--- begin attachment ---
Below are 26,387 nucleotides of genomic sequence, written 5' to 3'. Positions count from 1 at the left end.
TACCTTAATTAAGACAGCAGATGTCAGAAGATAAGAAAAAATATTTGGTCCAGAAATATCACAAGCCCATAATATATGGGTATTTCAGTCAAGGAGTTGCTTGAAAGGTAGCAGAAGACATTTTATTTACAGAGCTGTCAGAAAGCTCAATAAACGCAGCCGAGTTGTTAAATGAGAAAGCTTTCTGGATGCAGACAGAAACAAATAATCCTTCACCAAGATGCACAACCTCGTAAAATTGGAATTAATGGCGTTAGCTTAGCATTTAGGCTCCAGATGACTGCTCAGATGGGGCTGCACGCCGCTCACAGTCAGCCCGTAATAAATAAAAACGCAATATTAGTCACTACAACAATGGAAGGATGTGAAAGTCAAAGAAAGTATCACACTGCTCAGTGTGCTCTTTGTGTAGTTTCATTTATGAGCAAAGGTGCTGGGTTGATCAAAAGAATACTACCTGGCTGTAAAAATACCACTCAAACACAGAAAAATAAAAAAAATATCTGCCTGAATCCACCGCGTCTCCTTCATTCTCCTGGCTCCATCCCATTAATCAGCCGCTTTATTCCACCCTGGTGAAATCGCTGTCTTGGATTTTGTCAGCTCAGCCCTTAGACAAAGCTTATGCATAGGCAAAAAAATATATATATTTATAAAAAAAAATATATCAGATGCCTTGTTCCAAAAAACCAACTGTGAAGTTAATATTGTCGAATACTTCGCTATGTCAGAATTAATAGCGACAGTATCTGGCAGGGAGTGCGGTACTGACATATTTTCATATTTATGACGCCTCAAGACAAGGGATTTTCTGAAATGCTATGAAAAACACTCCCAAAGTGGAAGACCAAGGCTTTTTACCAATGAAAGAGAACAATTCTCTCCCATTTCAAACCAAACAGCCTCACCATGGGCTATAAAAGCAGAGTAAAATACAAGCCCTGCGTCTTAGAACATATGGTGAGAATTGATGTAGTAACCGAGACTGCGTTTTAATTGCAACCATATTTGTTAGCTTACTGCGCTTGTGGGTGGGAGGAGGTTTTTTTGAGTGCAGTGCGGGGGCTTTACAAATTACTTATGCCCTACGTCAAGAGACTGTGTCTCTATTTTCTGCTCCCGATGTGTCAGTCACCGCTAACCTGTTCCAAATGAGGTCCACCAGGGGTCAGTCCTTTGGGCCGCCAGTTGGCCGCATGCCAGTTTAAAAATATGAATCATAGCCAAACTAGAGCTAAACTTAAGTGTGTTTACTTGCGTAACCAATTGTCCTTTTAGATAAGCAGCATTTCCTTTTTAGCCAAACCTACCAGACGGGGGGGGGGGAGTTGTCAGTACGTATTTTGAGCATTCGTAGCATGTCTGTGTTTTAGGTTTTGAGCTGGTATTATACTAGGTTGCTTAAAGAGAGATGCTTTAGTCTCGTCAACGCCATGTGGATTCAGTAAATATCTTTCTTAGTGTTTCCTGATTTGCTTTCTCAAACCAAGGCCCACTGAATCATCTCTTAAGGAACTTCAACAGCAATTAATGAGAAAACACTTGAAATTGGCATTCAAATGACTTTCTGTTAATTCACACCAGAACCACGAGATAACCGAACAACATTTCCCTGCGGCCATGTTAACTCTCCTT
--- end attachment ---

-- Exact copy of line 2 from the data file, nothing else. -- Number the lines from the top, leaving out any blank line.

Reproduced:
TACCTTAATTAAGACAGCAGATGTCAGAAGATAAGAAAAAATATTTGGTCCAGAAATATCACAAGCCCATAATATATGGGTATTTCAGTCAAGGAGTTGCTTGAAAGGTAGCAGAAGACATTTTATTTACAGAGCTGTCAGAAAGCTCAATAAACGCAGCCGAGTTGTTAAATGAGAAAGCTTTCTGGATGCAGACAGAAACAAATAATCCTTCACCAAGATGCACAACCTCGTAAAATTGGAATTAATGGCGTTAGCTTAGCATTTAGGCTCCAGATGACTGCTCAGATGGGGCTGCACGCCGCTCACAGTCAGCCCGTAATAAATAAAAACGCAATATTAGTCACTACAACAATGGAAGGATGTGAAAGTCAAAGAAAGTATCACACTGCTCAGTGTGCTCTTTGTGTAGTTTCATTTATGAGCAAAGGTGCTGGGTTGATCAAAAGAATACTACCTGGCTGTAAAAATACCACTCAAACACAGAAAAATAAAAAAAATATCTGCCTGAATCCACCGCGTCTCCTTCATTCTCCTGGCTCCATCCCATTAATCAGCCGCTTTATTCCACCCTGGTGAAATCGCTGTCTTGGATTTTGTCAGCTCAGCCCTTAGACAAAGCTTATGCATAGGCAAAAAAATATATATATTTATAAAAAAAAATATATCAGATGCCTTGTTCCAAAAAACCAACTGTGAAGTTAATATTGTCGAATACTTCGCTATGTCAGAATTAATAGCGACAGTATCTGGCAGGGAGTGCGGTACTGACATATTTTCATATTTATGACGCCTCAAGACAAGGGATTTTCTGAAATGCTATGAAAAACACTCCCAAAGTGGAAGACCAAGGCTTTTTACCAATGAAAGAGAACAATTCTCTCCCATTTCAAACCAAACAGCCTCACCATGGGCTATAAAAGCAGAGTAAAATACAAGCCCTGCGTCTTAGAACATATGGTGAGAATTGATGTAGTAACCGAGACTGCGTTTTAATTGCAACCATATTTGTTAGCTTACTGCGCTTGTGGGTGGGAGGAGGTTTTTTTGAGTGCAGTGCGGGGGCTTTACAAATTACTTATGCCCTACGTCAAGAGACTGTGTCTCTATTTTCTGCTCCCGATGTGTCAGTCACCGCTAACCTGTTCCAAATGAGGTCCACCAGGGGTCAGTCCTTTGGGCCGCCAGTTGGCCGCATGCCAGTTTAAAAATATGAATCATAGCCAAACTAGAGCTAAACTTAAGTGTGTTTACTTGCGTAACCAATTGTCCTTTTAGATAAGCAGCATTTCCTTTTTAGCCAAACCTACCAGACGGGGGGGGGGGAGTTGTCAGTACGTATTTTGAGCATTCGTAGCATGTCTGTGTTTTAGGTTTTGAGCTGGTATTATACTAGGTTGCTTAAAGAGAGATGCTTTAGTCTCGTCAACGCCATGTGGATTCAGTAAATATCTTTCTTAGTGTTTCCTGATTTGCTTTCTCAAACCAAGGCCCACTGAATCATCTCTTAAGGAACTTCAACAGCAATTAATGAGAAAACACTTGAAATTGGCATTCAAATGACTTTCTGTTAATTCACACCAGAACCACGAGATAACCGAACAACATTTCCCTGCGGCCATGTTAACTCTCCTT